The sensible thing is to build upon the success, by and large, of our housing programme. The trend of success is to be seen in the figures. We have to work out in more detail with the local authorities how the strategy is to operate. We must have an assessment of needs on a common basis, otherwise we shall not be able to relate our assistance and programmes to them in the sensible way that we would wish.

    Further to the question posed by the hon. Member for York (Mr. Lyon), is it true that in the new arrangements the amount of resources going to each local authority will be determined by the Government and will not, as hitherto, be open-ended until July?

    That is so. But I believe that a change from a general and national shortage to a clear position where some local authorities have made progress and are in a better position than others means that we should concentrate on those areas where the needs are greatest. That means that we must assess with local authorities how great are their needs.

    Will my right hon. Friend accept that his proposals for the public sector will bring great satisfaction to council house tenants? Does he accept that they will be particularly satisfied with his proposals for security of tenure and the introduction of a tenants' charter? Will that tenants' charter be of an advisory nature or do the Government intend to ask local authorities to adopt a specific charter?

    Does my right hon. Friend accept that if he wishes to bring older properties into private ownership he will have to liaise closely with building societies in order to secure mortgages on older properties because at present they refuse to lend against them?

    I agree with my hon. Friend's last point. That is what I am trying hard to do not only on a national level but locally. I am trying to establish a continuing relationship with particular building societies and local authorities. Without that we shall not achieve what my hon. Friend would wish —a greater number of older properties being purchased for owner-occupation.

    In the first instance it would be sensible to make the tenants' charter something that is advisory and strongly recommended by us, without closing the possibility of legislation at a later stage. With regard to security of tenure, I believe that that requires legislation.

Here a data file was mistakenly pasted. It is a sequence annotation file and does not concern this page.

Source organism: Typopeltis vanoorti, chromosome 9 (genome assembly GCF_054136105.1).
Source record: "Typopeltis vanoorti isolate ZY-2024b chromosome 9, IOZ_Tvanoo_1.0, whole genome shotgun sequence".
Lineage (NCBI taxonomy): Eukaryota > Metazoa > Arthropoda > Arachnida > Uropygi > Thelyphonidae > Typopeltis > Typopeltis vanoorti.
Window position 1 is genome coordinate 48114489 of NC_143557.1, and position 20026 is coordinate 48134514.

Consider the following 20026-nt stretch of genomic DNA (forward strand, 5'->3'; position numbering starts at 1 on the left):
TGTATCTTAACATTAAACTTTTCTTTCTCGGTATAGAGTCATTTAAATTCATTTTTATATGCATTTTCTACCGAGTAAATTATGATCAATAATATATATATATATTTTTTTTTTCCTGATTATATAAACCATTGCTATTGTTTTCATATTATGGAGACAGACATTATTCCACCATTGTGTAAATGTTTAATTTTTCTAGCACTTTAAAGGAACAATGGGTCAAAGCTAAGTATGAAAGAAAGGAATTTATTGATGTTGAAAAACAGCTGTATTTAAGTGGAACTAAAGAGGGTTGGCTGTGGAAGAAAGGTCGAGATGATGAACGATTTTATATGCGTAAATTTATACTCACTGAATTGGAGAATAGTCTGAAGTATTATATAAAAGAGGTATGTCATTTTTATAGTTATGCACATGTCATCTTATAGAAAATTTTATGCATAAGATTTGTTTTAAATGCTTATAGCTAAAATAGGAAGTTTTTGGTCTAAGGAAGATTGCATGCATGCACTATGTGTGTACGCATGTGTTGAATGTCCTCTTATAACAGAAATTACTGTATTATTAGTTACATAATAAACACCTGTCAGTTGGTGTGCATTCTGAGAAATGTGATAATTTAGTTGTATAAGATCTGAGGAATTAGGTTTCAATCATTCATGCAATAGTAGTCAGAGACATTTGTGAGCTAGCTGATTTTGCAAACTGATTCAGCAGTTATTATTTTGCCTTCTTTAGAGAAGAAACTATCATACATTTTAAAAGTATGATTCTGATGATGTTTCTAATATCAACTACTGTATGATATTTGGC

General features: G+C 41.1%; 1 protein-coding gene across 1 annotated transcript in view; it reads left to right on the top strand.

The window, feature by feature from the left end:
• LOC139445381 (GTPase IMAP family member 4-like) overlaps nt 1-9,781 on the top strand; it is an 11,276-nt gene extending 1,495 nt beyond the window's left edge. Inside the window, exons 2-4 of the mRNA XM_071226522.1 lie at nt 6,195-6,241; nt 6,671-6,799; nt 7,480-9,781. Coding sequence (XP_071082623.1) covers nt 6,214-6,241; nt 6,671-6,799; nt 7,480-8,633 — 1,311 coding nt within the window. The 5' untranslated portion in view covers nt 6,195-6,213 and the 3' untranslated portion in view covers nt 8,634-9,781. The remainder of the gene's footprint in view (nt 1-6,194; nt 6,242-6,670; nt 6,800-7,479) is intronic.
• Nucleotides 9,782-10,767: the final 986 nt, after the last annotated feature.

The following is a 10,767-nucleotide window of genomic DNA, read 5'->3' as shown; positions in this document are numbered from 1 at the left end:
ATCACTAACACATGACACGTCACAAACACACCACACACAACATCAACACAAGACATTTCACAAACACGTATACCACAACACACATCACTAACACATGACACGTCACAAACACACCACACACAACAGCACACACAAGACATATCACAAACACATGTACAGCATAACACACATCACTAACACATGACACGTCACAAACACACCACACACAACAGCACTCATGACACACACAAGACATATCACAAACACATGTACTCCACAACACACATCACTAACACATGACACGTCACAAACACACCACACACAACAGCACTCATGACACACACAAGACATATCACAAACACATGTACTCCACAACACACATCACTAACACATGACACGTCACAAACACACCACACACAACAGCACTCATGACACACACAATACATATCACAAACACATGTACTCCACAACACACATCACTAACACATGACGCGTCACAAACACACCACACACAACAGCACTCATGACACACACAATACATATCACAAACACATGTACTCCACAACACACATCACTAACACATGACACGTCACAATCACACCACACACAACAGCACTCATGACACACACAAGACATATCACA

Will the Secretary of State confirm that it is no longer the Government's policy that council rents should cover 50 per cent. of housing costs, as set out in the public expenditure White Paper last year? Will he say how the saving of £180 million, which would have followed, is now to be found from his Department—or is it to be added to the borrowing requirement?

    Will he confirm that if rents had risen as fast as incomes during the last three years, they would have risen far more than they have in fact risen over that period?

    Yes, they would have risen faster, but they would have risen at a very moderately increased rate and in a regular and orderly way and would have been related to people's actual incomes as they increased.

    I think that the House has got into something of a muddle about the 50 per cent. target. This figure appeared in the last but one public expenditure survey committee White Paper It was, as it were, an estimate of what was to happen, not a target, and because the interest rates and interest payments are so important in this set of figures, it is, frankly, a rather meaningless figure to put forward as an indication of what rents should be. For example, it may well be that if interest rates went up far faster than incomes, we should find an even lower percentage than 50 being covered by income. On the other hand, if interest rates, and therefore housing accounts, were to be relieved, with falling interest rates, of a substantial part of their burden, it is possible that the 50 per cent. figure could be exceeded.

    Is my right hon. Friend aware that we very much welcome his willingness to experiment with new forms of tenure, particularly equity sharing and various forms of co-operative housing, with which we have made nothing like as much progress as we ought to have made?

    My right hon. Friend referred to the need to enable local authorities to lend for owner-occupation at the same interest rate as is charged by the building societies. In view of the importance of this issue to many thousands of less-well-off owner-occupiers, will he take urgent action on this and not wait for the fairly lengthy consultation procedure on the rest of his proposals?

    I welcome what my hon. Friend said about the increased effort that should be put in, but a great effort has been made by my right hon. Friend the Minister for Housing and Construction in developing alternative forms of tenure or of ownership, half-and-half equity sharing, and co-operative housing in this country. We shall continue with these efforts.